The Trent Navigation, the Union Canal, the Grand Union Canal, and the Ashby-de-la-Zouch Canal, together with the junctions which they form with other navigations, give water conveyance to most parts of England. As will be seen from the map of the county published with this work, Leicestershire, with the exception perhaps of the south-eastern portion, is well supplied with railway communication. The M.R. passes through the centre of the county from S to N, forming an important knot of junctions immediately before reaching the S boundary, and another immediately beyond the boundary on the N. From the Midland at Syston a line passes in an easterly direction through Melton Mowbray towards Oakham and Peterborough, and another from Syston Junction through Melton Mowbray to Nottingham. From Leicester a branch passes through the coalfields in the direction of Coalville, Ashby, and Burton-on-Trent, and from Wigston, on the main line, there is a branch passing in a slightly curved line to Birmingham. There is also a branch line from Leicester to Rugby. The L. & N.W.R. has a branch which runs from Leicester to Nuneaton, a line from Rugby through Market Harborough to Peterborough, a joint line with the G.N.R., which enters the county in the extreme N, and passes through to Melton Mowbray and Market Harborough, and a line which enters the county on the SW and passes through Market Bosworth and Coalville E to Loughborough, sending out a branch at Shackerstone Junction towards Burton. The latter line joins on the way a branch from Ashby-de-la-Zouch, which is the joint property of the L. & N.W.R. and M.R. A branch line deflects from the M.R. in the southern vicinity of Leicester, and goes west-north-westward to the vicinity of Desford.

The county is governed by a lord lieutenant and custos rotulorum, and a county council of 18 aldermen and 54 councillors. It is in the Midland judicial circuit, and constitutes an archdeaconry in the diocese of Peterborough. The assizes and the quarter sessions are held at Leicester. Two members are sent to Parliament by Leicester borough; and under the provisions of the Redistribution of Seats Act, 1885, the county returns four members in four divisions, viz. —the Eastern or Melton, the Mid or Loughborough, the Western or Bosworth, and the Southern or Harborough. Population of the county (1801) 130,082, (1821) 174,571, (1841) 215,867, (1861) 237,412, (1881) 321,258, (1891) 373,584 in the ancient county, and 375,092 in the administrative county.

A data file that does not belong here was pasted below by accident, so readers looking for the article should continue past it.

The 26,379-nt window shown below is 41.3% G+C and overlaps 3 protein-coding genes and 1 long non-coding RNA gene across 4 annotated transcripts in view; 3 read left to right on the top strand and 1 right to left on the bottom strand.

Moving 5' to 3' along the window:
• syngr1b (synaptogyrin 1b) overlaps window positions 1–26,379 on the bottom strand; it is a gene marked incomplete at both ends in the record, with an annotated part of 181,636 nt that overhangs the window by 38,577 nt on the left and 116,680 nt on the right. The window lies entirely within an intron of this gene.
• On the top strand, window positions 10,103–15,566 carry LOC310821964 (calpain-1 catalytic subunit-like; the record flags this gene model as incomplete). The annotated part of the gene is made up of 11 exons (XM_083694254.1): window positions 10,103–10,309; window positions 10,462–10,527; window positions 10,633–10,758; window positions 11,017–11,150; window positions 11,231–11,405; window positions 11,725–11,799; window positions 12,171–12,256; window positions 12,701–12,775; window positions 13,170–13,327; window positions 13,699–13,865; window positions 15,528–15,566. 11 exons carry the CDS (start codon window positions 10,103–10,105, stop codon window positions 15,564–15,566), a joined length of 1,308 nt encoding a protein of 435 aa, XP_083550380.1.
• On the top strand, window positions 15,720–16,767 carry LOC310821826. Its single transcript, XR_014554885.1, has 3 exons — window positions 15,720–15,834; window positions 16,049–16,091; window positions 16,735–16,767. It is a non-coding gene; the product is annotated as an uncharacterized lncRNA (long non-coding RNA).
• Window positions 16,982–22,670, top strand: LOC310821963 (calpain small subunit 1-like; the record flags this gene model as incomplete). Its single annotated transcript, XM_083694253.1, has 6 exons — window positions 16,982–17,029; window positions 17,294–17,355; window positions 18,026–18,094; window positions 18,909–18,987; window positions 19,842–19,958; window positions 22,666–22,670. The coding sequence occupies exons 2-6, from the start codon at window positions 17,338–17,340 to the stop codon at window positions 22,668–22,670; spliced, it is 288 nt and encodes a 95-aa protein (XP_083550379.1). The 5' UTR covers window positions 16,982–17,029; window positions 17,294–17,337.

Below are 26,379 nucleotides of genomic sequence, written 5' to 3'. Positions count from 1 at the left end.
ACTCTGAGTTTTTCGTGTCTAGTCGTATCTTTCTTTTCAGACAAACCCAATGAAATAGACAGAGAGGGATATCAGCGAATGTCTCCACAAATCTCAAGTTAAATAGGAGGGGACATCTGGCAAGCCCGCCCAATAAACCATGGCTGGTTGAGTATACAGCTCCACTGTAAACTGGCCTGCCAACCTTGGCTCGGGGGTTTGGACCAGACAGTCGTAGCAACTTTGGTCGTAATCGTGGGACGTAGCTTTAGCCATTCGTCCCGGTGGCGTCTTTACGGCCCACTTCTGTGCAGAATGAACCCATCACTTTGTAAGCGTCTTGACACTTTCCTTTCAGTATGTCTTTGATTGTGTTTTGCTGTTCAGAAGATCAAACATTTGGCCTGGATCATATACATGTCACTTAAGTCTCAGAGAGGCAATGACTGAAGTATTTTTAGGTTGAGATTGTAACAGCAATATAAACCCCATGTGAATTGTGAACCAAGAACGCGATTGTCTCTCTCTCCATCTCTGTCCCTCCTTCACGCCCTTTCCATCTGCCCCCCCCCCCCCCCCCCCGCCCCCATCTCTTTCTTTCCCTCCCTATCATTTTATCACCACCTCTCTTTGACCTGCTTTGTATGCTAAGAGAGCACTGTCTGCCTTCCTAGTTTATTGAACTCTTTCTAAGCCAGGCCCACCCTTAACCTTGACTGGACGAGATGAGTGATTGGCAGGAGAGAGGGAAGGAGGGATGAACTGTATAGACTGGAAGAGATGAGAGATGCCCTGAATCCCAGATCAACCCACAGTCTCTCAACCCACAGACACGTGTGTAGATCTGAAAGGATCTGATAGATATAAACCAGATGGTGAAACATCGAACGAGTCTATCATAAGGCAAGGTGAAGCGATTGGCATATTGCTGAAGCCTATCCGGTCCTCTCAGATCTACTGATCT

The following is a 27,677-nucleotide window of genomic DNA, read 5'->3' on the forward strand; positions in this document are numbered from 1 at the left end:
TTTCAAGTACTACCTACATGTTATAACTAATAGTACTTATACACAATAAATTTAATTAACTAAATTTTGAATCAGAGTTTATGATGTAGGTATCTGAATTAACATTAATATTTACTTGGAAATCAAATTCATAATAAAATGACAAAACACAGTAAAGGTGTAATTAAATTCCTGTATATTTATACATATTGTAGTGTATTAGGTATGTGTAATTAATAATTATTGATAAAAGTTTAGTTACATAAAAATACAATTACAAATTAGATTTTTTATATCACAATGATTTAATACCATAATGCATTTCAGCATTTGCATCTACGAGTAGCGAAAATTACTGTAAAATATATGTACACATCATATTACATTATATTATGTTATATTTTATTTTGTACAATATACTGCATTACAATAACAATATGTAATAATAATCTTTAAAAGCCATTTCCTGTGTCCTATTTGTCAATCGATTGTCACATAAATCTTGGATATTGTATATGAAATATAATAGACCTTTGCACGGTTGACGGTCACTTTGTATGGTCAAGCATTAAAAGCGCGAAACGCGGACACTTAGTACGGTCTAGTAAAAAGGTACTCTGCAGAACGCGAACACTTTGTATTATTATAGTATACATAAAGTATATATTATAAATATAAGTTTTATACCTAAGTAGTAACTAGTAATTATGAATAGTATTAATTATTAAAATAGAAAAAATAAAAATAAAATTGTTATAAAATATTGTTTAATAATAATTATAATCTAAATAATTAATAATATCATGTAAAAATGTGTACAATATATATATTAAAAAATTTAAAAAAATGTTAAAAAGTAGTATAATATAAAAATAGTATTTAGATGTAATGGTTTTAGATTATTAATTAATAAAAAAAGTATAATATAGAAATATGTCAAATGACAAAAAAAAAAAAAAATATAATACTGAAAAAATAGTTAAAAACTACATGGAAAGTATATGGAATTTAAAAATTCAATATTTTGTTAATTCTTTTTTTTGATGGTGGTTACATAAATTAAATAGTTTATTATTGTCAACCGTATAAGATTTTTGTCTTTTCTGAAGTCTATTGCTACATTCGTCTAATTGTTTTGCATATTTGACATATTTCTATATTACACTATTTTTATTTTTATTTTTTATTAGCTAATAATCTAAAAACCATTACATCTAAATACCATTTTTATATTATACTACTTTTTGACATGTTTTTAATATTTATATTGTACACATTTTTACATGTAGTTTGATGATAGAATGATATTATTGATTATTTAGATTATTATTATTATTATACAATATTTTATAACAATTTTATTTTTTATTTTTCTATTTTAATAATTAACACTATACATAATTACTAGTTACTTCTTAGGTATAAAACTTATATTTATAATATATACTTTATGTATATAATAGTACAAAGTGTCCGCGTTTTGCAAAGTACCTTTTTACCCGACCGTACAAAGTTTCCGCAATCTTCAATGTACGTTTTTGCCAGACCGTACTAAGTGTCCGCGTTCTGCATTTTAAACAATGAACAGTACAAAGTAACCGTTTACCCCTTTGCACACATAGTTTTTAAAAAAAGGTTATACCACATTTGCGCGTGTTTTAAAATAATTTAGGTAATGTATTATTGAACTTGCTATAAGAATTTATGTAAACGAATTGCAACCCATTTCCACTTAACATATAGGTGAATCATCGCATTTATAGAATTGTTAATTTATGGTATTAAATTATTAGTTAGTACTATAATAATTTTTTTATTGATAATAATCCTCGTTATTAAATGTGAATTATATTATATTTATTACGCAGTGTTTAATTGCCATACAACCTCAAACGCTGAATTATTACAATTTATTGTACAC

Leicestershire contains 316 entire civil parishes and part of one other, and the county borough of Leicester contains seventeen entire civil parishes. The ancient county contains 239 entire ecclesiastical parishes and districts and parts of thirteen others, and is divided into the borough of Leicester, and the hundreds of East Goscote, West Goscote, Framland, Gartrees, Guthlaxton, Knightlow, Repton, Gresley, and Sparkenhoe. The county town is Leicester, with 174,204 inhabitants, and other towns with upwards of 2000 inhabitants are—Loughborough, 18,196; Hinckley, 9638; Ashby-de-la-Zouch,7710; Melton Mowbray, 6449; Market Harborough, 5876; and Castle Donington, 2591; and there are about 560 smaller towns, villages, and hamlets. The chief seats are—Belvoir Castle, Donington Park, Stapleford Hall, Staunton Harold Hall, Gopsall Park, Buckminster Hall, Burton Hall, Egerton Lodge, Keythorpe Hall, Kirkby Frith Hall, Hallaton Manor House, Swithland Hall, Wheeler Lodge, Bosworth Park, The Elms, Lowesby Hall, Noseley Hall, Roecliffe Hall, Wanlip Hall, Wistow Hall, Asfordby House, Ayleston Hall, Baggrave Hall, Barkby Hall, Beau Manor Park, Birstall Hall, Bitteswell Hall, Blaby Hall, Bosworth Hall, Braunstone House, Burbage House, Carlton Curlieu Hall, Catthorpe Hall, Catthorpe Tower, Charley Hall, Claybrooke Hall, Cliffe House, Cold Overton Hall, The Coplow, Cottesmore Hall, Craven Lodge, Croft House, Dalby Hall, Edmondthorpe Hall, Enderby Hall, Frith House, Gaddesby Hall, Garendon Park, Grace Dieu Manor, Grangewood House, Great Stretton Hall, Hallaton Hall, Heather Hall, Highcroft House, Holt Hall, Kibworth Harcourt Hall, Knossington, Langley Priory, Launde Abbey, Leesthorpe Hall, Lindley Hall, Little Peatling Hall, Lockington Hall, Loddington Hall, Newton Harcourt Manor House, Glen House, Maplewell, Melton Mowbray Lodge, Misterton Hall, Nether Seal Hall, Nether Seal Old Hall, Normanton Hall, Norris Hill Hall, North Kilworth House, Orton Hall, Osbaston Hall, Quorn Hall, Quorn House, Ragdale Hall, Ratcliffe Hall, Ravenstone Hall,Ravenstone House, Rolleston Hall, Rother-by-Manor House, Rothley Temple, Scraptoft Hall, Sheepy Hall, Shenton Hall, Skeffington Hall, Somerby House, Somerby Hall, Southfield House, Stanford Hall, Stockerston Hall, Stoughton Grange, Swannington House, Sysonby Lodge, Wartnaby Hall, West Langton Hall, Whatton House, Wigston Hall, and Withcote Hall.

The territory now forming Leicestershire was inhabited by the ancient British tribe Coritani, was included by the Romans in their province of Flavia Cæsariensis, formed part of the Saxon kingdom of Mercia, was held by the Danes within the Danelagh or Dane-laga from 874 till 942, was distributed by William the Conqueror among his Norman followers, bore the name of Ledecestrescire at Domesday, and suffered much disaster by the rebellion of its barons in the times of Henry II., John, and Henry III. It was the scene of the first promulgation of the doctrines of Wickliffe, also of the meeting of the Parliament which enacted death against the Wickliffites, and was the scene of the battle of Bosworthfield, and of various conflicts between the Royalists and the Parliamentarians in the time of Charles I. The Romans had towns at Leicester, Vernometum, and Mancetter; they had settlements or strengths also at Narborough, Loughborough, Market Harborough, Broughton Astley, Queeniborough, Overcester, Whatborough, Wellesborough, Bramborough, Burrough, Nether Broughton, Shamford, Blackfordby, Acresford, Thornborough, Desford, Scalford, Swinford, Linford, Burbage, Burton Overy, Burton Lazars, Burton-on-the-Wolds, and Staunton Harold; and they connected the most important of these places with one another, or with their stations in other counties, by the Fosse Way, the Via Devana, the Salt Way, and Watling Street. Tumuli or barrows are at Shipley, Gilmarton, Syston, Medbourn, and some places on the hills. Roman camps are at Barrow, Ratby, Kibworth, Knaptoft, Hallaton, Lubbenham, and Dowbridge. Many castles were built by the Normans, but most of the earlier ones were destroyed in the times of Henry II., John, and Henry III., and few have left any considerable vestiges. Abbeys were at Leicester, Croxton, Garendon, and Owston, and there were many priories. Ancient churches of interesting character are at Leicester, Lutterworth, Horninghold, Bottesford, and Melton Mowbray.

Transcribed from The Comprehensive Gazetteer of England and Wales, 1894-5